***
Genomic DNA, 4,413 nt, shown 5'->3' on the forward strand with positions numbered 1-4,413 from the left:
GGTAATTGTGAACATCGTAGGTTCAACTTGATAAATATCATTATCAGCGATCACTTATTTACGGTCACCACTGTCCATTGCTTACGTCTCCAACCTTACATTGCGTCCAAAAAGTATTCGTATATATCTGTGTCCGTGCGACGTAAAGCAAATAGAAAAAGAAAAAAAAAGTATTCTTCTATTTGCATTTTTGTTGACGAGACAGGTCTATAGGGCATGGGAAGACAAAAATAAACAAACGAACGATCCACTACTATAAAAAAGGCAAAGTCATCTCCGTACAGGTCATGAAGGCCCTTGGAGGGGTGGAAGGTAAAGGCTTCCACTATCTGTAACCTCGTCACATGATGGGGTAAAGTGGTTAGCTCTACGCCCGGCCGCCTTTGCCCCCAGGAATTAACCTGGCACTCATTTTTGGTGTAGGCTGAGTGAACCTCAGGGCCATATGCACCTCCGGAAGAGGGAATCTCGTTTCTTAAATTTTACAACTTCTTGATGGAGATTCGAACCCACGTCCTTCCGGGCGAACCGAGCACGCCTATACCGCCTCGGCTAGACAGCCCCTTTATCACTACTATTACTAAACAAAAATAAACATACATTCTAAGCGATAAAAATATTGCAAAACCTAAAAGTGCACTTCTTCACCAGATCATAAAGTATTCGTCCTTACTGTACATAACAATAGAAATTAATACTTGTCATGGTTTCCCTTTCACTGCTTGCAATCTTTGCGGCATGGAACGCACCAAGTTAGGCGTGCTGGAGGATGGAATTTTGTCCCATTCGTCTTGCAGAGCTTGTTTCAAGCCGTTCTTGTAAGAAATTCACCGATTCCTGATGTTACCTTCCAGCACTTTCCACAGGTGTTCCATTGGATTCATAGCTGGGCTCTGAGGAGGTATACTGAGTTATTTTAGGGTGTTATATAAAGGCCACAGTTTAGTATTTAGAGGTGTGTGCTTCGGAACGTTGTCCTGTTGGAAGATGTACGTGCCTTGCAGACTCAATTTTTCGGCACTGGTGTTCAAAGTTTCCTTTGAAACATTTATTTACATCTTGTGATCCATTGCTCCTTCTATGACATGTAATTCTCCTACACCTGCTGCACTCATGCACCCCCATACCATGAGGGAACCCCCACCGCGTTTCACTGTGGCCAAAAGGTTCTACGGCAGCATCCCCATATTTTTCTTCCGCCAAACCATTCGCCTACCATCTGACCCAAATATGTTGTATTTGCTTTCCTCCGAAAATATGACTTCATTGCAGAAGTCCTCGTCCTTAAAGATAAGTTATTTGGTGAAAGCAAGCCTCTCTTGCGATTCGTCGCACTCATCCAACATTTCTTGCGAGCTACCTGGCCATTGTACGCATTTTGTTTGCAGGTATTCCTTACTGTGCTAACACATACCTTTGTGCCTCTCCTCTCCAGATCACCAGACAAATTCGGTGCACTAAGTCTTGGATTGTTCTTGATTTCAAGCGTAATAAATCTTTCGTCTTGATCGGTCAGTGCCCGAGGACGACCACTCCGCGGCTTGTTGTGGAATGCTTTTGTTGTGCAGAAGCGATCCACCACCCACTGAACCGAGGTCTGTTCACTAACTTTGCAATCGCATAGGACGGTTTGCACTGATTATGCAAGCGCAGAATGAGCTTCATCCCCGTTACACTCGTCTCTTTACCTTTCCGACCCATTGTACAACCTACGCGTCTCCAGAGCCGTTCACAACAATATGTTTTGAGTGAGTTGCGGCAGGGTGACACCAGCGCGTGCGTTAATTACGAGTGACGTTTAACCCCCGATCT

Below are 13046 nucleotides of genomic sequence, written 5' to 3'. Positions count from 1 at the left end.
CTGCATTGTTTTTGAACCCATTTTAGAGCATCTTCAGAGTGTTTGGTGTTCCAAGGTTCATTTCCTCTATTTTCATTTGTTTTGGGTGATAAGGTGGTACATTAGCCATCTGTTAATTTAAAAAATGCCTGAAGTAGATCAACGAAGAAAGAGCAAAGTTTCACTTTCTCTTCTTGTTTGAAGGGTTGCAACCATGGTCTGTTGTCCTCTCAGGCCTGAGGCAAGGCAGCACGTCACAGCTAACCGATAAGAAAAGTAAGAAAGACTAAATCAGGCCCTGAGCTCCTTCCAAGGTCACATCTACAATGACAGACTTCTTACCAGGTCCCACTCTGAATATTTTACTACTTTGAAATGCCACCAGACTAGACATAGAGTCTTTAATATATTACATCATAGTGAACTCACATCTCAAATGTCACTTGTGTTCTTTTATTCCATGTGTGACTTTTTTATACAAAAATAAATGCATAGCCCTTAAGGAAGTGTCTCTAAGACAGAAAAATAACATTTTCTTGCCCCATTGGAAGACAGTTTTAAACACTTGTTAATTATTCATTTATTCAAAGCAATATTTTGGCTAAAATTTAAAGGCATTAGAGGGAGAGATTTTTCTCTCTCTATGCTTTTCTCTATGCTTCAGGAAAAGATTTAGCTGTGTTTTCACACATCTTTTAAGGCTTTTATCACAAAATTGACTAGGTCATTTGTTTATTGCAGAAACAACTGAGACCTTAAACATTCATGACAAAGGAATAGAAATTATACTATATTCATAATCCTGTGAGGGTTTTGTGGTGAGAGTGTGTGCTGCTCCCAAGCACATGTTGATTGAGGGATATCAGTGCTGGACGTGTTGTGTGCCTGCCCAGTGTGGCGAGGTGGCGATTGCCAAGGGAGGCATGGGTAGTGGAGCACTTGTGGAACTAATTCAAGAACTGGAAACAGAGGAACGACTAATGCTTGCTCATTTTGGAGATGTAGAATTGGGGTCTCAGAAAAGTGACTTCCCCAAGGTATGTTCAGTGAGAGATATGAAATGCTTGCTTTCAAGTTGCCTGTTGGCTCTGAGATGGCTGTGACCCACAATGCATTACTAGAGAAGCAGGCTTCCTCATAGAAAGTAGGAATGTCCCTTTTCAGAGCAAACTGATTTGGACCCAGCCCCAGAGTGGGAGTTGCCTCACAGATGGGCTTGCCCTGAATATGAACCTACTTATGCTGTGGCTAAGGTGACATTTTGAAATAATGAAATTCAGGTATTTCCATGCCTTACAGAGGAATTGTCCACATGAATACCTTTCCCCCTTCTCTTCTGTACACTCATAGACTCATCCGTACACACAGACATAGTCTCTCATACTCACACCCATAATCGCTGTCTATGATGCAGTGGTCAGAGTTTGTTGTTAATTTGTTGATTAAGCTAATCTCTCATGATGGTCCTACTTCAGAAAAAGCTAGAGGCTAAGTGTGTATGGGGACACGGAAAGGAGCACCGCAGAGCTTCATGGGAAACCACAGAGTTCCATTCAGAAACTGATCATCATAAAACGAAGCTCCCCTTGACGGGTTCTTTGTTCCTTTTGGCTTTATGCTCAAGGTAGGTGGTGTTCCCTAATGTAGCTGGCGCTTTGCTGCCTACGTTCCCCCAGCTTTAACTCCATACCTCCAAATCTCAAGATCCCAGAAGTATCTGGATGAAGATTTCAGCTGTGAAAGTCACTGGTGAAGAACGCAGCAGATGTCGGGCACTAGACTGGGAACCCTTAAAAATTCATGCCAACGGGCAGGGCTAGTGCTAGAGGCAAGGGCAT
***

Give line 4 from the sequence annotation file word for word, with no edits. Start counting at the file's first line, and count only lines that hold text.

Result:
CTGCATTGTTTTTGAACCCATTTTAGAGCATCTTCAGAGTGTTTGGTGTTCCAAGGTTCATTTCCTCTATTTTCATTTGTTTTGGGTGATAAGGTGGTACATTAGCCATCTGTTAATTTAAAAAATGCCTGAAGTAGATCAACGAAGAAAGAGCAAAGTTTCACTTTCTCTTCTTGTTTGAAGGGTTGCAACCATGGTCTGTTGTCCTCTCAGGCCTGAGGCAAGGCAGCACGTCACAGCTAACCGATAAGAAAAGTAAGAAAGACTAAATCAGGCCCTGAGCTCCTTCCAAGGTCACATCTACAATGACAGACTTCTTACCAGGTCCCACTCTGAATATTTTACTACTTTGAAATGCCACCAGACTAGACATAGAGTCTTTAATATATTACATCATAGTGAACTCACATCTCAAATGTCACTTGTGTTCTTTTATTCCATGTGTGACTTTTTTATACAAAAATAAATGCATAGCCCTTAAGGAAGTGTCTCTAAGACAGAAAAATAACATTTTCTTGCCCCATTGGAAGACAGTTTTAAACACTTGTTAATTATTCATTTATTCAAAGCAATATTTTGGCTAAAATTTAAAGGCATTAGAGGGAGAGATTTTTCTCTCTCTATGCTTTTCTCTATGCTTCAGGAAAAGATTTAGCTGTGTTTTCACACATCTTTTAAGGCTTTTATCACAAAATTGACTAGGTCATTTGTTTATTGCAGAAACAACTGAGACCTTAAACATTCATGACAAAGGAATAGAAATTATACTATATTCATAATCCTGTGAGGGTTTTGTGGTGAGAGTGTGTGCTGCTCCCAAGCACATGTTGATTGAGGGATATCAGTGCTGGACGTGTTGTGTGCCTGCCCAGTGTGGCGAGGTGGCGATTGCCAAGGGAGGCATGGGTAGTGGAGCACTTGTGGAACTAATTCAAGAACTGGAAACAGAGGAACGACTAATGCTTGCTCATTTTGGAGATGTAGAATTGGGGTCTCAGAAAAGTGACTTCCCCAAGGTATGTTCAGTGAGAGATATGAAATGCTTGCTTTCAAGTTGCCTGTTGGCTCTGAGATGGCTGTGACCCACAATGCATTACTAGAGAAGCAGGCTTCCTCATAGAAAGTAGGAATGTCCCTTTTCAGAGCAAACTGATTTGGACCCAGCCCCAGAGTGGGAGTTGCCTCACAGATGGGCTTGCCCTGAATATGAACCTACTTATGCTGTGGCTAAGGTGACATTTTGAAATAATGAAATTCAGGTATTTCCATGCCTTACAGAGGAATTGTCCACATGAATACCTTTCCCCCTTCTCTTCTGTACACTCATAGACTCATCCGTACACACAGACATAGTCTCTCATACTCACACCCATAATCGCTGTCTATGATGCAGTGGTCAGAGTTTGTTGTTAATTTGTTGATTAAGCTAATCTCTCATGATGGTCCTACTTCAGAAAAAGCTAGAGGCTAAGTGTGTATGGGGACACGGAAAGGAGCACCGCAGAGCTTCATGGGAAACCACAGAGTTCCATTCAGAAACTGATCATCATAAAACGAAGCTCCCCTTGACGGGTTCTTTGTTCCTTTTGGCTTTATGCTCAAGGTAGGTGGTGTTCCCTAATGTAGCTGGCGCTTTGCTGCCTACGTTCCCCCAGCTTTAACTCCATACCTCCAAATCTCAAGATCCCAGAAGTATCTGGATGAAGATTTCAGCTGTGAAAGTCACTGGTGAAGAACGCAGCAGATGTCGGGCACTAGACTGGGAACCCTTAAAAATTCATGCCAACGGGCAGGGCTAGTGCTAGAGGCAAGGGCAT